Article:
3 Jan Nepomniachtchi RUS 2776 9 9
4 Maxime Vachier-Lagrave FRA 2774 8th 8th
5 Radoslaw Wojtaszek POLE 2748 5 5
6 Wesley So USA 2767 4 1 3
7 Hikaru Nakamura USA 2745 3 3 0
8th Peter Svidler RUS 2729 2 2 0
8th Daniil Dubow RUS 2699 2 2 0
10 Wei Yi CHN 2721 2 2
11 Jan-Krzysztof Duda POLE 2734 1 0 1
12 Sergey Karjakin RUS 2760 1 0 1
13 Yu Yangyi CHN 2763 1 1
14 Veselin Topalov BUL 2736 1 1
15 Anish Giri NED 2780 0 0 0
15 Levon Aronjan POOR 2758 0 0 0
15 Nikita Vitjugov RUS 2732 0 0 0
18 Teimour Radschabow AZE 2758 0 0
18 Pentala Harikrishna IND 2748 0 0
20 David Navara CZE 2717 0 0
20 Dmitry Jakovenko RUS 2681 0 0

Table courtesy the German Chess Federation

The Grand Prix points per tournament are as follows: winner 8 points, second 5 points, semi-final loser 3 points, quarter-final loser 1 point. In addition, players receive an additional point each match won without recourse to a tiebreak.

Shakhriyar Mamedyarov after his victory at the FIDE Grand Prix in Riga | Photo: World Chess / FIDE

Behind these players Ian Nepomniachtchi and Maxime Vachier-Lagrave have reasonable chances, as they only played one tournament with a good result. Theoretically even players like Radoslaw Wojtaszek and Wei Yi could qualify, but they would probably need to win both remaining events to have a chance. 

The local chess fans can follow live in Hamburg how the race for the spots at the Candidates will proceed. After the 2015 Blitz and Rapid World Championship and the 2018 Candidates tournament in Berlin the local lovers of the royal game have again the benefit of visiting a top-level chess event in Germany. FIDE and World Chess obviously have realized that Germany is one of the favourite locations to present a chess event to a wider audience and decided to come back again.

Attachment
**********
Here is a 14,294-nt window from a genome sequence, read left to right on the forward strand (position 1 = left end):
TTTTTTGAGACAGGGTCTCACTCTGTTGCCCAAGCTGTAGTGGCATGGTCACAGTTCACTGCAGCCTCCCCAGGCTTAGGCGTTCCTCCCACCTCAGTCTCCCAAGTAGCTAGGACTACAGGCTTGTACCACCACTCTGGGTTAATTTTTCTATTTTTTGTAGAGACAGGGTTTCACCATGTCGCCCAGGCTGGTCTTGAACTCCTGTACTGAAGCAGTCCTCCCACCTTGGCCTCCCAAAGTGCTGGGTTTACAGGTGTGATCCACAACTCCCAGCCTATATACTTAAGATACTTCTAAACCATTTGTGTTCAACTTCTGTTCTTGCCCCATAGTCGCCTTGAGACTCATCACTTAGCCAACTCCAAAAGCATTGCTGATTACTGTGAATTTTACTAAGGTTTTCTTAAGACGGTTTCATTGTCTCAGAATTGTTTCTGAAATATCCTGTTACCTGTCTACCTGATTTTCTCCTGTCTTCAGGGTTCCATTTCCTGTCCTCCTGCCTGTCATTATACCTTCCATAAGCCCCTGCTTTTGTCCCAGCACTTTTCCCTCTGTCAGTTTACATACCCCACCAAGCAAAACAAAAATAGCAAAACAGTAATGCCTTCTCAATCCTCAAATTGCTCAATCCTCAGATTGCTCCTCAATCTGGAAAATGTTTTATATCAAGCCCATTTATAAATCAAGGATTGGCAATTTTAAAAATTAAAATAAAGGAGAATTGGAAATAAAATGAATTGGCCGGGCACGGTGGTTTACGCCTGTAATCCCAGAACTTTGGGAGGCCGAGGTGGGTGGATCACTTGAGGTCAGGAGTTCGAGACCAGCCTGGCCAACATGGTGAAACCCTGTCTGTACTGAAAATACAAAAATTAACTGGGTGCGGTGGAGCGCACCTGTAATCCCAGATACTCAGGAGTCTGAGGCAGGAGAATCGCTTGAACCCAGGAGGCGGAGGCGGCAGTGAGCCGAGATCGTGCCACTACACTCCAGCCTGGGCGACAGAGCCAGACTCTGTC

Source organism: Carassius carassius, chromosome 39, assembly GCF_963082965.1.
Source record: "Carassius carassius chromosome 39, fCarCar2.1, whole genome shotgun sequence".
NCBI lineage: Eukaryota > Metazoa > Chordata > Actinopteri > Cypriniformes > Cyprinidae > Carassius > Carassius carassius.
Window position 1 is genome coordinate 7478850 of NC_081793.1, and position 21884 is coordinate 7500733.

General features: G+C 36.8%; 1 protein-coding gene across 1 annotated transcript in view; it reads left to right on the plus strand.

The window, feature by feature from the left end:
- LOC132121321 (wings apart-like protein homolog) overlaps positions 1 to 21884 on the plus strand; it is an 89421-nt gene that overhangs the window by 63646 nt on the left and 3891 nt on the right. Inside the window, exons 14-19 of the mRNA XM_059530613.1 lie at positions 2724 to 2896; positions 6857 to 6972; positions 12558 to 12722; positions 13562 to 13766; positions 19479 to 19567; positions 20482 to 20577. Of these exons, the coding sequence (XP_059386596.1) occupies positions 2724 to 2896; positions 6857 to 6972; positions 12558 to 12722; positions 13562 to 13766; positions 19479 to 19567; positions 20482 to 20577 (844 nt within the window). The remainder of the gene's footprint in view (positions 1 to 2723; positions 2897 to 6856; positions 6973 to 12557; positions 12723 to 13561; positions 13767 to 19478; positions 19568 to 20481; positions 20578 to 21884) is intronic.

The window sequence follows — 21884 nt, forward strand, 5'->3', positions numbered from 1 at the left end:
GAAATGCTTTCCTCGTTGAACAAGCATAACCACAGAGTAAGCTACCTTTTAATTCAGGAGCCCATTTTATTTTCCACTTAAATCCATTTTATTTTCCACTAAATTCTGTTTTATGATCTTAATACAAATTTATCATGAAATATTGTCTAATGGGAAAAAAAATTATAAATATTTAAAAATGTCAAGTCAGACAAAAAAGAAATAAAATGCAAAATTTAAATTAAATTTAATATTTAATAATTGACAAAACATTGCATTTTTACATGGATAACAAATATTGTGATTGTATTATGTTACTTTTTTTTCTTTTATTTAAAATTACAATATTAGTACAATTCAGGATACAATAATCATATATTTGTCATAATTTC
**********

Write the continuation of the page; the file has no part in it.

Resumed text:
Venue

The description and the photo gallery on the website of the venue is promising:

"The Theater Kehrwieder is an extraordinary location in the centre of Hamburg's Speicherstadt [warehouse district]. This charming theatre offers a combination of a historic atmosphere and impressive, modern facilities. The classic variety seats and red velvet walls of the theatre are in contrast to the industrial look of the house and the modern, white-furnished foyer. The flexible furnishing makes every event easy to realize."

Theater Kehrwieder, Kehrwieder 6, 20457 Hamburg

Schedule

Times in UTC (CET -1).

Date Time round
Nov. 5 14:00 Round 1 game 1
Nov. 6 14:00 Round 1 game 2
Nov. 7 14:00 Tiebreak
Nov. 8 14:00 Round 2 game 1
Nov. 9 14:00 Round 2 game 2
Nov. 10 14:00 Tiebreak
Nov. 11 14:00 Round 3 game 1
Nov. 12 14:00 Round 3 game 2
Nov. 13 14:00 Tiebreak
Nov. 14   Rest day
Nov. 15 14:00 Round 4 game 1
Nov. 16 14:00 Round 4 game 2
Nov. 17 14:00 Tiebreak

Format

A knockout (KO) tournament. In each round, two games are played against each other with players receiving 90 minutes for the first 40 moves plus 30 seconds bonus per move. If there is a draw then it continues until the decision with further two-party matches with ever shorter thinking time.

Tickets

Day tickets for the event are available from €36.35 (€24.35 reduced). Online at Eventim and Ticketonline and at the box office. VIP tickets can be found at Daimani.

Links




Georgios Souleidis is an International Master with a degree in media and communication studies. He is an experienced journalist, author, photographer, chess trainer, editor-in-chief for the German Bundesliga, YouTuber, a regular contributor to the chessbase website, German chess magazine SCHACH, and previously blogged on his own site entwicklungsvorsprung.de.
Discussion and Feedback Join the public discussion or submit your feedback to the editors


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adbennet adbennet 10/31/2019 09:30